The California Highway Patrol continues to scratch its collective head as to why someone is calling Bay Area cell phone customers under the caller identification “911 Emergency.”
However, they do know how it is being done.
It’s a technique called “spoofing,” and it allows a caller to change the caller identification associated with his or her number.
Since Saturday, police stations and other emergency services havebeen receiving calls from confused cell phone users who are seeing missed calls from “911 Emergency” or similar identifications. Some have been receiving the calls in which a police officer impersonator says there is a warrant out for the person’s arrest or there is an emergency at their home.
A number of pay services, such as Spooftel, Spoofer and Spoof Card, offer caller ID spoofing. Some of these services control the numbers that can be entered as spoofs, for example by restricting the number of digits that can be entered, but some do not.
“Anyone who really wants to can make caller ID say anything,” co-founder of People For Internet Responsibility Lauren Weinstein said. “It’s the interface between the customer and the network that makes the assumption that there’s honest [caller ID] information being provided.”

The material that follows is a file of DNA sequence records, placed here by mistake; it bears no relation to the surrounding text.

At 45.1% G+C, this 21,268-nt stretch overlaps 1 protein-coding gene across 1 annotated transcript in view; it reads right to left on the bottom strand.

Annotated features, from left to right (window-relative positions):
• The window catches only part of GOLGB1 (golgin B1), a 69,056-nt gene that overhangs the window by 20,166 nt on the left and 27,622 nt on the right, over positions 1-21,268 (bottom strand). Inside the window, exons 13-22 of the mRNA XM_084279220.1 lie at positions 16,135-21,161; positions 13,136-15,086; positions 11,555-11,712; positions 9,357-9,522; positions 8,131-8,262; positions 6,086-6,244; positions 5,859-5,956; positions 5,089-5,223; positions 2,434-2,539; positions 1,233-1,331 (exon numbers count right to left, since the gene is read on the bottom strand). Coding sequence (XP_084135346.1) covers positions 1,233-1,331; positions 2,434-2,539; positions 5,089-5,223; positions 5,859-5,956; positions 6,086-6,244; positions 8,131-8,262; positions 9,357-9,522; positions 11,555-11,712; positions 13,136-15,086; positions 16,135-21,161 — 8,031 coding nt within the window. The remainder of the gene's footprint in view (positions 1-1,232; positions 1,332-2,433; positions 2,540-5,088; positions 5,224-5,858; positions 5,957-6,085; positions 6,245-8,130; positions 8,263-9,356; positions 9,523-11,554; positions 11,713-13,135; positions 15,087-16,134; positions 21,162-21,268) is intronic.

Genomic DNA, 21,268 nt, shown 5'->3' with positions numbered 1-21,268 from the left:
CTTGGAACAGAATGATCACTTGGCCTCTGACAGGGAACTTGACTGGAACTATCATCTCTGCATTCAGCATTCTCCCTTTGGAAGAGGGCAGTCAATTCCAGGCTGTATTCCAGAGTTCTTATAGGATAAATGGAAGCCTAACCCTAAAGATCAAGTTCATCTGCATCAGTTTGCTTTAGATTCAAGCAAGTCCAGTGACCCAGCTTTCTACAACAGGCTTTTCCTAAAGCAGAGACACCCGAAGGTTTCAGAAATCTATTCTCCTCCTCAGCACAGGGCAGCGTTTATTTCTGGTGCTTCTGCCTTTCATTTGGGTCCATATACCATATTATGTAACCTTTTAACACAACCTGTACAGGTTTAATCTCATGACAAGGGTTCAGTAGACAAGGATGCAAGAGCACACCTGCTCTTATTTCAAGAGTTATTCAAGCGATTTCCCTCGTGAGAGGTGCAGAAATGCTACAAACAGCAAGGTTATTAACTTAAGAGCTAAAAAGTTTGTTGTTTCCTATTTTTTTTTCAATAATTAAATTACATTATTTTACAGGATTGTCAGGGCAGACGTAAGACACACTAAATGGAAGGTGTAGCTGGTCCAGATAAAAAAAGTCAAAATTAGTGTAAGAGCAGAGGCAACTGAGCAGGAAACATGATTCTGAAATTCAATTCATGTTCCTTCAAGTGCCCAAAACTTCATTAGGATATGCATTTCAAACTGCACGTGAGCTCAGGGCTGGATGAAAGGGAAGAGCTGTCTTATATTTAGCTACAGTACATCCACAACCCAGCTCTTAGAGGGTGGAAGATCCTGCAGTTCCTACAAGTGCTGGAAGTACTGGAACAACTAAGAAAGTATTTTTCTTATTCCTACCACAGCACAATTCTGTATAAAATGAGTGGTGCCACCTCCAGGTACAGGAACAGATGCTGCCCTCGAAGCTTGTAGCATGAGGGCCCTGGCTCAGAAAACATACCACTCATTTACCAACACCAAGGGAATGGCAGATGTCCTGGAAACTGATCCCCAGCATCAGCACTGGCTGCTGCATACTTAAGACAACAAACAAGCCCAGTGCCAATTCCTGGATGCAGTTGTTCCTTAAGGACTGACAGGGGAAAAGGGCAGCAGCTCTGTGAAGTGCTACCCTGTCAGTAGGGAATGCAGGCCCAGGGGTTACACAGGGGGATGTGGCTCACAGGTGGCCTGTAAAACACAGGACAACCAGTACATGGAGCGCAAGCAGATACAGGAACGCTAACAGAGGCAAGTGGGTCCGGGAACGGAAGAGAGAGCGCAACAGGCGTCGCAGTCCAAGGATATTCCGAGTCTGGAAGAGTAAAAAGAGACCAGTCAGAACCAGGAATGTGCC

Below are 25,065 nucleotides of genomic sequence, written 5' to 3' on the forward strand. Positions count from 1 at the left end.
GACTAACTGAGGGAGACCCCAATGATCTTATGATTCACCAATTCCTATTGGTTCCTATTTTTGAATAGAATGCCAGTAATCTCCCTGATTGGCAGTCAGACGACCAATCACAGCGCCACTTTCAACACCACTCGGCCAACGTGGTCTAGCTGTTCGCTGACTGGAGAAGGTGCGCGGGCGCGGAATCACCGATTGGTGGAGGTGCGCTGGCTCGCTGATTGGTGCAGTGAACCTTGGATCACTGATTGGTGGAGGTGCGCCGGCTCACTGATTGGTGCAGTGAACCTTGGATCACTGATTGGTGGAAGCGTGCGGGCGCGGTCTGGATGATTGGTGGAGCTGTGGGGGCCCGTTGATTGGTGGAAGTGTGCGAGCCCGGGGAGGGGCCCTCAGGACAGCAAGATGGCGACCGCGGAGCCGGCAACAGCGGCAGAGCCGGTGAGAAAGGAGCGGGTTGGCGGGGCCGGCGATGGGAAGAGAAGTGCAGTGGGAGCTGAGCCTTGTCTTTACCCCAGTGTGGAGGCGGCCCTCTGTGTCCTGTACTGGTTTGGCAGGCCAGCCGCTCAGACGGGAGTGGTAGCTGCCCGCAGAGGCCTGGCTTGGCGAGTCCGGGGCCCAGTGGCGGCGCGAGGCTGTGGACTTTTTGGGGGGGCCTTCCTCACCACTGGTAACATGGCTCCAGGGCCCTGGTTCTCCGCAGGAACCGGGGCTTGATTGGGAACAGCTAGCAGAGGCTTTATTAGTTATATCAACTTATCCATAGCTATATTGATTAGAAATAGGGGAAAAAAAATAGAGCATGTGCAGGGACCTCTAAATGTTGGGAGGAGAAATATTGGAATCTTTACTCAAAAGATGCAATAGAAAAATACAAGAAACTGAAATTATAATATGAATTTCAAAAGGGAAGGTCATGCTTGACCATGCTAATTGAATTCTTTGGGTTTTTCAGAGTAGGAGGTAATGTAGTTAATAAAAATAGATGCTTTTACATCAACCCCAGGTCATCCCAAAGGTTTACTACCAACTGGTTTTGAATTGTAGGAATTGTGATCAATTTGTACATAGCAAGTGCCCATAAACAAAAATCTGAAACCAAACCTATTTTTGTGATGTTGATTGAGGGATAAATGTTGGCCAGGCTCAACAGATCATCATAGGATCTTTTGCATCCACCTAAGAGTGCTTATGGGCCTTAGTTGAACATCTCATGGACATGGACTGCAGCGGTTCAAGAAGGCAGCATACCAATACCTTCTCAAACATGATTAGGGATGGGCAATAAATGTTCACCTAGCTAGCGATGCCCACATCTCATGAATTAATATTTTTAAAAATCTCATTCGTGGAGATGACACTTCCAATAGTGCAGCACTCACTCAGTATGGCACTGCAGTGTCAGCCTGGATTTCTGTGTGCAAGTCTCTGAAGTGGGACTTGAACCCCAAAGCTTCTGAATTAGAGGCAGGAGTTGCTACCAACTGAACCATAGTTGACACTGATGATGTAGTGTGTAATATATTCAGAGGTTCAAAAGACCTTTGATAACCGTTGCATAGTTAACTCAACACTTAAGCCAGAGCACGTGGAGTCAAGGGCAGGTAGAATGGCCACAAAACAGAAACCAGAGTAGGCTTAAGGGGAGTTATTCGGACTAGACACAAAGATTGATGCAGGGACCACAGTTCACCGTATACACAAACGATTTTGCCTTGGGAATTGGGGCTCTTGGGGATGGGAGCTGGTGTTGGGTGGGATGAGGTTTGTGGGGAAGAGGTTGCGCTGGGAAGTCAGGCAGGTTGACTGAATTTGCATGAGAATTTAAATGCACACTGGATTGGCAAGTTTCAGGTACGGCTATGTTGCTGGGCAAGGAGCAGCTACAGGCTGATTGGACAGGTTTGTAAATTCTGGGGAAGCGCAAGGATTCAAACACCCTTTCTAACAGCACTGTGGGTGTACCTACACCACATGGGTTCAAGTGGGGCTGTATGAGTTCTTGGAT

Most of those affected have been customers of MetroPCS, but Verizon and Nextel subscribers have also been affected, according to the CHP. The majority of reports are coming from around the East Bay, especially in Pittsburg, but customers in San Francisco, Monterey and Riverside counties have also been affected.
The California Highway Patrol’s Linda McNeill, a telecom systems analyst, stressed that no law enforcement agency or other emergency service would register as 911 on caller ID.
“Usually, when the Highway Patrol calls a citizen, you will either get our public number displayed or some other seven- to 10-digit number that could be dialed,” she said.
Mary Pat Marshall, director of communications for the CHP, said people should verify who they’re talking to before revealing any personal information.
“If the caller calls and says, ‘I’m a caller with such and such police agency,’ perhaps they need to call that agency back on a published, nonemergency number to verify the information,” she said.
MetroPCS spokeswoman Karina Carretero said the company was fully cooperating with the investigation.
“We take every customer concern with the utmost seriousness and would encourage any of our subscribers that receive a suspicious call like this to contact their local police department,” she said.